|Light Rail Transit Association - UK Development Group
FACT SHEET No 131
As readers of this fact sheet take the time to ponder the merits of the three basic transit modes (commuter rail, light rail and bus) , commuter rail stands out as having the highest capacity and speed but conversely the highest costs with the lowest number of pick-up locations, and often in places somewhat inconvenient for foot passengers to reach. At this point enter the bus, able to serve the railway's "no-go" locations and often at a better frequency. Later though, technical developments to the humble tram not only made it very efficient but paradoxically helped also to bolster patronage on local bus services. In its own right the bus has also experienced some technical developments, in some respects close to re-inventing the wheel and in the case of a kerb-guided bus, two very small wheels.
This fact sheet will now take a fairly, close look at some of the points raised by Kenneth G Sislak in his discussion paper (1) as well as some random opinions contributing to this BRT/LRT debate.
TRANSIT RESPONDS TO AN EVER-PRESENT FUNDING FAMINE
The paper considers that with the current shortage of funds BRT is to be preferred to light rail as its lower costs would enable funds to be spread more widely. Certainly many a technically-sound light rail project has "bit the dust" during a budget squeeze only to re-emerge later as a guided bus scheme. This approach although common ignores the full life costs which could tip the balance in favour of light rail. Doubts about bus technology though have often "dogged" ambitious bus proposals, usually on a value-for-money basis, a not unexpected response considering the image problem (2). The need for this caution was apparently justified because of the way that passengers in the past have voted with their feet (3). This downward spiral has continued to be of concern to politicians in general and consultants in particular especially in making that vital comparison between BRT and LRT. An extract from one particular consultant's report (4) gave the tram (L=2 X 30m, W=2.65m) a capability of carrying 21 000 passengers/hour/direction and an articulated bus (L=18m, W=2.5m) with the lower figure of 7 500. The importance of these figures becomes apparent when viewed alongside two controversial studies in Seattle (Washington), one praised the virtues of BRT and claimed it to be equal or better than LRT whilst the other recommended keeping the long-standing LRT proposals alive by making an early start, but with a smaller and more affordable initial segment. Although these views have emanated from the opposite ends of the transit spectrum, it is interesting to record that Seattle's Sound Transit Board has overwhelmingly voted to take the first positive step with what so far has been a very troubled LRT project.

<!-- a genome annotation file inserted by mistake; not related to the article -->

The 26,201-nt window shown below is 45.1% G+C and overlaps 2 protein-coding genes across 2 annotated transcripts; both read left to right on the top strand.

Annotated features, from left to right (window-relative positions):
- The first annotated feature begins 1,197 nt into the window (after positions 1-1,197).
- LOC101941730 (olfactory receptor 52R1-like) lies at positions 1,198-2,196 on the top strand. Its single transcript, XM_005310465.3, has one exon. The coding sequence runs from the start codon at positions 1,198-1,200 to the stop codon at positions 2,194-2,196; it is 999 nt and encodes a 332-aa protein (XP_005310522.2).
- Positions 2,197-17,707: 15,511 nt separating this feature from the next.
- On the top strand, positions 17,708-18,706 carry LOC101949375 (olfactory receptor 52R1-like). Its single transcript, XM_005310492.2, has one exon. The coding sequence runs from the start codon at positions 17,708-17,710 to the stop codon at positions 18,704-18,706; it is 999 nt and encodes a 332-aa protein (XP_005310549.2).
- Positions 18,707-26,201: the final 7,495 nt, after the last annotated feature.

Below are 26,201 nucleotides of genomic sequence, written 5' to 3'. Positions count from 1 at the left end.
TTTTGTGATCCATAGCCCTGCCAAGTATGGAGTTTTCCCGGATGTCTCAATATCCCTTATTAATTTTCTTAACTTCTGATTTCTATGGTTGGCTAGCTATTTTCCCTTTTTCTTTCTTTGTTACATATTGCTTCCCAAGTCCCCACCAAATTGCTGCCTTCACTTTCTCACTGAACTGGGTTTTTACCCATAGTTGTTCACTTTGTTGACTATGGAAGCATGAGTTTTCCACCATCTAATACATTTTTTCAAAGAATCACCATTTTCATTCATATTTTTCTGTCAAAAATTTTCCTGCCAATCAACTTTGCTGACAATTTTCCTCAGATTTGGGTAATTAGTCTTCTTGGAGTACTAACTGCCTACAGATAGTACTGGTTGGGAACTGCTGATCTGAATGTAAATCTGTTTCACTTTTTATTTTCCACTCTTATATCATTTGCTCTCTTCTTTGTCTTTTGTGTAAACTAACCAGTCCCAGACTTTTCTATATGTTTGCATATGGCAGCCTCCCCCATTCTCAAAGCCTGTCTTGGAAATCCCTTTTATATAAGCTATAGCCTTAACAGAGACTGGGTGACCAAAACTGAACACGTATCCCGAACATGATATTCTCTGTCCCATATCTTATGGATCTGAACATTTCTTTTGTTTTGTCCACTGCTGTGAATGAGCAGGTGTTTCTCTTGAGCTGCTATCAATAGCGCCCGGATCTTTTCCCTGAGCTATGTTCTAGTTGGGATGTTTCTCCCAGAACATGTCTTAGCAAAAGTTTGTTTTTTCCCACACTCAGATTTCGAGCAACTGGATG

The paper lists busways, which vary from little more than reserved lanes to full blown guided systems, as an indication of their acceptability but, like many BRT advocates, does not indicate that their success is limited and in some cases not yet operational.
Sydney, despite LRT's international reputation for operational success, has almost turned its back on light rail by spending large sums of money on an accelerated programme of bus transitways (5). In justification of its decision, the NSW Government has been quoted as suggesting that Ottawa's extensive bus system carried more than any comparable system in North America. Ottawa is on record though as experiencing between 1991 and 1996 a ridership decline of 18% which probably played a major part in that city's decision to stop building busways and to concentrate in future on diesel light rail expansion.
Curitiba, also quoted by NSW as an example of extensive busway operation, appears now to favour a partly elevated rubber-tyred metro system. Of the proposed busway network for Northampton (UK) and guided busway systems in Birmingham, Ipswich and Leeds, quoted as adequate reasoning for busway expansion in Sydney, only the latter two are operating as Northampton is only in the planning stage while Birmingham closed its bus guideway in 1987 to concentrate instead on light rail.
A NEW DIRECTION IN ESSEN
Recognised as the birthplace of the O-bahn guided bus system, Essen now appears to be turning away from any further development. The most obvious indication of this is the continued expansion of both its standard and metre gauge light rail networks with little or no development of the O-bahn system.
At international level, the outlook for kerb-guided busway development is showing signs of slowing down with Adelaide no longer going ahead with O-bahn expansion and Edinburgh deciding to drop its CERT guided bus contract but persevere with its light rail plans and review a guided bus solution for the west of the city.
Sislak includes the French systems of Nancy and Caen in the list of busways despite neither being open at the time of publication. Since then the TVR (BRT) in Nancy has been through a traumatic time having had to close for some 12 Months due to safety problems. Although expected to resume commercial service shortly there are still concerns as it is reported that consultants have advised the undertaking in Nancy that it is an "impaired" form of guided mode (6).
PARAMETERS OF BRT